Select the Right Cultivar of Seed for Your Garden

The horticulture team at Iowa State University continues the quickinar videos with a look at cultivar selection

April 29, 2020, 10:24 am | Ruth Litchfield, Sarah Francis, Cynthia Haynes

AMES, Iowa – The soil temperature is approaching that ideal time to begin planting your garden. This week’s Sow Grow Eat and Keep quickinar video from Iowa State University Extension and Outreach discusses how to select your seed. One of the most important decisions to make when gardening is selecting the appropriate variety or cultivar (cultivated variety) of fruits and vegetables.

Most of the annual and perennial plants sold for the edible garden are cultivars. Golden Delicious, Granny Smith, McIntosh, and Fuji are all cultivars of apple. This means they were selected or bred for some distinguishing characteristic like fruit color, fruit size, taste, disease resistance or overall plant habit.

planting seedlings in garden.Home gardeners should select cultivars for their garden that match the site (hardiness zone, sun and soil conditions), cultural practices and preferences of the gardener. For example, one gardener may prefer to grow Brandywine tomatoes because of their taste while a neighboring gardener may prefer to grow Roma tomatoes for processing into salsa or other sauces.

For best results, when selecting seed or plants, select a cultivar that grows best in Iowa. This is particularly important when you are considering perennial produce such as asparagus, blackberries, raspberries, rhubarb or strawberries. Whereas the wrong cultivar of vegetable seed will potentially lead to a crop failure for one year, the wrong cultivar of a perennial plant may adversely affect your produce over multiple years.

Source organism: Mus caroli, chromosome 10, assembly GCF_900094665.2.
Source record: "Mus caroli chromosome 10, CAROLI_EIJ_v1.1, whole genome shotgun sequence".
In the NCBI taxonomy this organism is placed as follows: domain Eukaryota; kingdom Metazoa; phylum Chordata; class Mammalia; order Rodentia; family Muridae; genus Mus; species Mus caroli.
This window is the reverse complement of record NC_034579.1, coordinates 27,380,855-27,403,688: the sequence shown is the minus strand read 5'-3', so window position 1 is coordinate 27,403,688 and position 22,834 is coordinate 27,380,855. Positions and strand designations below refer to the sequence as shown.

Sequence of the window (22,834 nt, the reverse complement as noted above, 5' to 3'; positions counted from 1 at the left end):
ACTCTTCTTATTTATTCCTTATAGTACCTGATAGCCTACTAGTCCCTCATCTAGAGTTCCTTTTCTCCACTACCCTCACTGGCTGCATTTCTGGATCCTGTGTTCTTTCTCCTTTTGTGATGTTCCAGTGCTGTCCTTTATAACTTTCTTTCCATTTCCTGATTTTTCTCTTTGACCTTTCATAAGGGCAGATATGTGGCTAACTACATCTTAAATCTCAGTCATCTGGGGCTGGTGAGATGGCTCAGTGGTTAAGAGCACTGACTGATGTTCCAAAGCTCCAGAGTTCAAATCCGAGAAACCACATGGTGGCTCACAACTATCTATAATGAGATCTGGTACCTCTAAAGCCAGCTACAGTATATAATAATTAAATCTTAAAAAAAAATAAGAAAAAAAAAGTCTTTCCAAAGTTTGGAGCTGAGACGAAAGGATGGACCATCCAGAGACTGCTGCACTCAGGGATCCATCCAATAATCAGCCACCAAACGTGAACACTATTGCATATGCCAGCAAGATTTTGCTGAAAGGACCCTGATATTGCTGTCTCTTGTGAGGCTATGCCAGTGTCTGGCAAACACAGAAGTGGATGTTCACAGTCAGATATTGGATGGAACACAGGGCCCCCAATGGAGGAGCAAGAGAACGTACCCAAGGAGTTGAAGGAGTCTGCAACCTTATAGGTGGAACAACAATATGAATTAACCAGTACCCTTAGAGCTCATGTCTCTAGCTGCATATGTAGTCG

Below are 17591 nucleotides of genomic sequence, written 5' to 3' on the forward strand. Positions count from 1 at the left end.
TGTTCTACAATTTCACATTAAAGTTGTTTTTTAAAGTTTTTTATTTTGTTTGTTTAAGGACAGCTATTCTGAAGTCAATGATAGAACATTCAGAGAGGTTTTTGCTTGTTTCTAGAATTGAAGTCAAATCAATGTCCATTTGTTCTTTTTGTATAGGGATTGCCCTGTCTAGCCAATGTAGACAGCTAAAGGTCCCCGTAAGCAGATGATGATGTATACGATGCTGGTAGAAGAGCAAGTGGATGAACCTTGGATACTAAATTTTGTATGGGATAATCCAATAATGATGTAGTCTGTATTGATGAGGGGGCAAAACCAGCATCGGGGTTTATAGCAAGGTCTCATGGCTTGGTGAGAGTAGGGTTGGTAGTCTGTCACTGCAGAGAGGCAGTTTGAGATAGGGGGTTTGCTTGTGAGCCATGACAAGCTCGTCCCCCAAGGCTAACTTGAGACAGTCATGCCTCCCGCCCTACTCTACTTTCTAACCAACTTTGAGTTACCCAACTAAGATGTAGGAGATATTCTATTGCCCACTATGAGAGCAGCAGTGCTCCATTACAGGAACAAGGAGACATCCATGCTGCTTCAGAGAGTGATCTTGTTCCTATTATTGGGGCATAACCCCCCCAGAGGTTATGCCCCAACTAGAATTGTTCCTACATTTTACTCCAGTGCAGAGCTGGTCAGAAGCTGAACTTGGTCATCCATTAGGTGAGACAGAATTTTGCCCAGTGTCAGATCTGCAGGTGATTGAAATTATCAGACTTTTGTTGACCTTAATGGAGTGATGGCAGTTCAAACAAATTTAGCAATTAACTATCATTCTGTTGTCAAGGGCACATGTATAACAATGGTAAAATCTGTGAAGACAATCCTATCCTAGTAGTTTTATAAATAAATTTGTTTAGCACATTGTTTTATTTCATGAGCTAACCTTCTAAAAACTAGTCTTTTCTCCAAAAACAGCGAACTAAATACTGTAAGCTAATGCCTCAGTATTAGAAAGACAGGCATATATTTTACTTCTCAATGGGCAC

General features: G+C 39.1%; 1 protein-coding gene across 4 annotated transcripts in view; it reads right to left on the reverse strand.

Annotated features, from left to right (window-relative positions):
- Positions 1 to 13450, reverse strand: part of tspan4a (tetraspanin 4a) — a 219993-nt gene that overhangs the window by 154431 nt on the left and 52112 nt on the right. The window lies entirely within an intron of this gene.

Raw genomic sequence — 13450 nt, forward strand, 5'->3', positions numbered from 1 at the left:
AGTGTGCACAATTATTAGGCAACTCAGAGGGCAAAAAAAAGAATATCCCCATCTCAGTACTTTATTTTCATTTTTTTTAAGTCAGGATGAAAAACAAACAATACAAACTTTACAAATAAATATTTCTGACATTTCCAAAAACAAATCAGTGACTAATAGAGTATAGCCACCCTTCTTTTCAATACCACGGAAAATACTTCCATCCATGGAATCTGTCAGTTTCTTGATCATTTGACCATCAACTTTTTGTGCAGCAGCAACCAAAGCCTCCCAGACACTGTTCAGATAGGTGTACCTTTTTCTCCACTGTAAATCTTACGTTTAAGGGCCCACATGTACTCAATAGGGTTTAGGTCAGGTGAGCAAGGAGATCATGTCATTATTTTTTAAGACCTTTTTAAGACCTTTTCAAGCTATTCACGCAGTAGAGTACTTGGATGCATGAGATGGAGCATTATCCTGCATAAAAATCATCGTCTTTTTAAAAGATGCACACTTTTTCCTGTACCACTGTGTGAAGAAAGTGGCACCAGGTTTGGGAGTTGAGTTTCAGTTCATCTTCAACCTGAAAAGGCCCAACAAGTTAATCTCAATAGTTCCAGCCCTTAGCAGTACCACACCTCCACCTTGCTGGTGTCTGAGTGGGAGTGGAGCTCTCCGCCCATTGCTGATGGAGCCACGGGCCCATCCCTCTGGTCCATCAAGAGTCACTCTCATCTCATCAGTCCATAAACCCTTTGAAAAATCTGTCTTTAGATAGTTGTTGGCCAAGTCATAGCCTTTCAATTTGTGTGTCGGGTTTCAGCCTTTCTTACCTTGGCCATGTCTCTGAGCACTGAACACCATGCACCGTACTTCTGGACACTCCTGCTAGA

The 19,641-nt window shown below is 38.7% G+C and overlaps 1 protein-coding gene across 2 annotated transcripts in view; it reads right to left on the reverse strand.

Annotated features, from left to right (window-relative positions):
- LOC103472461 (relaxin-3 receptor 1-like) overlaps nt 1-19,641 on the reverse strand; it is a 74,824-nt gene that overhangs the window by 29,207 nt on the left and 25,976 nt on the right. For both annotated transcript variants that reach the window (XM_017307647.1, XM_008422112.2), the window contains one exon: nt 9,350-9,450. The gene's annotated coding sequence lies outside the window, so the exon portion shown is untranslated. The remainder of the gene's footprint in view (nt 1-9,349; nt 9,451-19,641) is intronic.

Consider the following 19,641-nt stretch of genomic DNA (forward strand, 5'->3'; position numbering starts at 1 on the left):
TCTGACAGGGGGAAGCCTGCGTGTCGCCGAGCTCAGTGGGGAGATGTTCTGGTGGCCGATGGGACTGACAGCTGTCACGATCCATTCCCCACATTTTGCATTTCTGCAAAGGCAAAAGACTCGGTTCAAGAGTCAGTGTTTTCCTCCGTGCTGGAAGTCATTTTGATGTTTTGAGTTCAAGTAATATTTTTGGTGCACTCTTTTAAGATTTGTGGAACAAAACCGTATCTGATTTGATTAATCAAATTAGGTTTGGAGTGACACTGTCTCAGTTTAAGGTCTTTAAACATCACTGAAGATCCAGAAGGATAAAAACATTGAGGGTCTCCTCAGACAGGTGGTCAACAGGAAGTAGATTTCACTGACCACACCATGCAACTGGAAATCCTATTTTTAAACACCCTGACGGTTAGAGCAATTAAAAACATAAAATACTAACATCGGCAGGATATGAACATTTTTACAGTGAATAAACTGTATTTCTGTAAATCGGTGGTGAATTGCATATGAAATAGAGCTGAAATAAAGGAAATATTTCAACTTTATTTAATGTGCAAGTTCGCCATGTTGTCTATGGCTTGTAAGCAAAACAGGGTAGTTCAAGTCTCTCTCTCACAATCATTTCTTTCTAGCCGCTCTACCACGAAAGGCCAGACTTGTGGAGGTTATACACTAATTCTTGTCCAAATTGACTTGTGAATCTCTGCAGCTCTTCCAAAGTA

Before selecting a fruit cultivar for your garden, check whether it is desirable for the various growing zones in the state. The ISU Extension and Outreach publication “Fruit Cultivars for Iowa” includes the season of fruiting, growing zone and use of a variety of fruits including blackberries, blueberries, gooseberries, grapes, raspberries and strawberries. Although your plants will not produce fruit this year, you will have fresh fruit in your garden for years to come.

If you are considering asparagus, now is the time! The best time to plant asparagus is April and early May. Be patient; it usually takes about three years before asparagus matures and is ready for harvest. See the ISU Extension and Outreach publication “Asparagus in the Home Garden” for more information on cultivars for Iowa.

Spring is also the best time to plant rhubarb in Iowa. Cultivars with red stalks appropriate for Iowa gardens include Canada Red, Crimson Red, McDonald and Valentine. A green stalked cultivar good for Iowa gardens is Victoria. See the publication “Rhubarb in the Home Garden” for more information on growing rhubarb. 

ISU Extension and Outreach will be hosting weekly Sow, Grow, Eat and Keep quickinars. These quickinars will be 5-15 minute online lessons of seasonally appropriate topics for the garden, food preparation and food preservation. Some of the upcoming topics include:

  • Container gardening.
  • Cool weather crops (lettuce, spinach, peas).
  • Freezer jams (rhubarb/strawberry).
  • Scouting for garden pests.
  • Tilling and watering basics.
  • Produce food safety.

For additional resources and publications referred to in this article, visit Send your food or garden questions to


Original photo: Planting a garden.

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